One of the things this current pandemic has done is highlight the disjointed nature of the individual Christian. We are of this world, we have responsibilities amongst our neighbors, a duty to serve, protect and care for others. Yet, we are a peculiar people who have their eyes on the horizon, looking off to something beyond this age. Our hope is not rooted in the outcomes of the here and now but in the promises of Christ. These are promises which have us long for something that has not yet been revealed to us. So, as we want to love our neighbor and protect them from this virus, or to help them keep their business during the lockdown, we also stand with an unmovable spirit before the specter of fear and death knowing this age is temporary and will fade as the withering grass.

Two weeks ago, when I wrote about The Seventh Seal, I had one kind of response to it. Kyle Smith (and his commenters) at National Review had a very different response. Over the past year, people have had strikingly opposite reviews of movies like Joker, The Irishman, A Hidden Life, and Parasite. No doubt preference and taste account for some of those differences. Probably the egalitarian and democratic nature of the internet accounts for a few more (as “reviewing” movies is not limited to experts). When it comes to classic movies—cult or otherwise—some of it is inevitably nostalgia. But in terms of my own feelings about movies, I am more and more convinced that current circumstances play a determinative role in the experience of watching something.

As we are beginning to see the signs of our economy opening up (well not here in CA, but in some others states), and as we catch glimpses of life beyond this crisis, our thoughts begin to settle again on the future. I, for one, have been thinking a lot about the lessons we will learn from COVID-19. What will be the takeaway for the Christian congregation that tried to navigate the waters of uncertainty and fear while striving to be faithful to their confession and mission?

On that first Easter day the women went to the tomb and were greeted not by death but by life. They were directed not to weeping but called to not be afraid. After this, in Luke’s Gospel we find a radically different account of something that transpires and only he records it for us. It is something which happens not with the 11 disciples in the upper room but to two previously unknown, at least to us, disciples.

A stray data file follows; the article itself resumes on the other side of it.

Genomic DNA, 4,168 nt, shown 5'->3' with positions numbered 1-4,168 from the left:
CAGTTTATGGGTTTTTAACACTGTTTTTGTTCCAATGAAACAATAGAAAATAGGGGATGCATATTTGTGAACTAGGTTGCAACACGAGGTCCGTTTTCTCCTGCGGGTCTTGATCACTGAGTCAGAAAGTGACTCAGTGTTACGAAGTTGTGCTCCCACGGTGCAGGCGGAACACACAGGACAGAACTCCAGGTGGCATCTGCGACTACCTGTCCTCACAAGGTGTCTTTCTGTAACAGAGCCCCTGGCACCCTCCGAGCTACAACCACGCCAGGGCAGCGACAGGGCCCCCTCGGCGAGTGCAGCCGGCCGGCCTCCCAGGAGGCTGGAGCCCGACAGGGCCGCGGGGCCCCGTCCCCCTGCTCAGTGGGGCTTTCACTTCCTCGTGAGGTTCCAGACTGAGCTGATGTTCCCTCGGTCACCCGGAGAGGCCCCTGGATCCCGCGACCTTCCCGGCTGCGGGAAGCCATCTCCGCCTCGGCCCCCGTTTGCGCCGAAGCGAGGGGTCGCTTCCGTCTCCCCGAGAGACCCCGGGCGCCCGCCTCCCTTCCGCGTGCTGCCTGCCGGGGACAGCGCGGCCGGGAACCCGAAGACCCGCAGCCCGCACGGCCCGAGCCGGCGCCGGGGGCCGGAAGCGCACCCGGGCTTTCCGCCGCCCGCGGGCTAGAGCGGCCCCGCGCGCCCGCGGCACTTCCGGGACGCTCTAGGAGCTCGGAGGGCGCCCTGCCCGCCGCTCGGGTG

In Georges Bernanos’ 1926 novel Under the Sun of Satan (Sous le soleil de Satan), Mr Malorthy is described as knowing “very little about that superior form of cheek which the clever call cynicism.” Today cynicism seems like just about the only stance left for anyone to take. There is very little room, it seems, for the sincere and the unironic.

I have a difficult time viewing safety as a virtue. Resilience perhaps, fortitude to be sure, but not just safety. I want my kids to be safe, of course. I want them to take reasonable precautions when doing dangerous or risky things. Safety serves the risk; it serves a life marked by danger. It is calculated and reasonably weighed out. But danger, why, danger is the stuff that makes life worth living. Ralph Waldo Emerson said, “As soon as there is life, there is danger.” To elevate safety above engagement is a cowardly and timid way to engage this world.

Everyone is up in arms in some way.  We all probably have friends on every side who have dug in their heals, marked out their enemy, and are hunkered down at war. Over what? Over whether this whole thing is a hoax or the Black Plague.  Or we are up in arms about our neighbor biking without his mask or the government conspiring to rob us of all our rights. I get it.

Every year on the Sunday after Easter, we read from John chapter 20 and hear again the appearance of our resurrected Lord to His disciples. Every year, whether it is in the midst of a pandemic and you are watching church from your living room or you are sitting in church with your family, we get caught up in the story of doubting Thomas and his desire to poke around in the holes of Jesus’ hands. It is a powerful text, from which we get perhaps the greatest confession of faith ever spoken.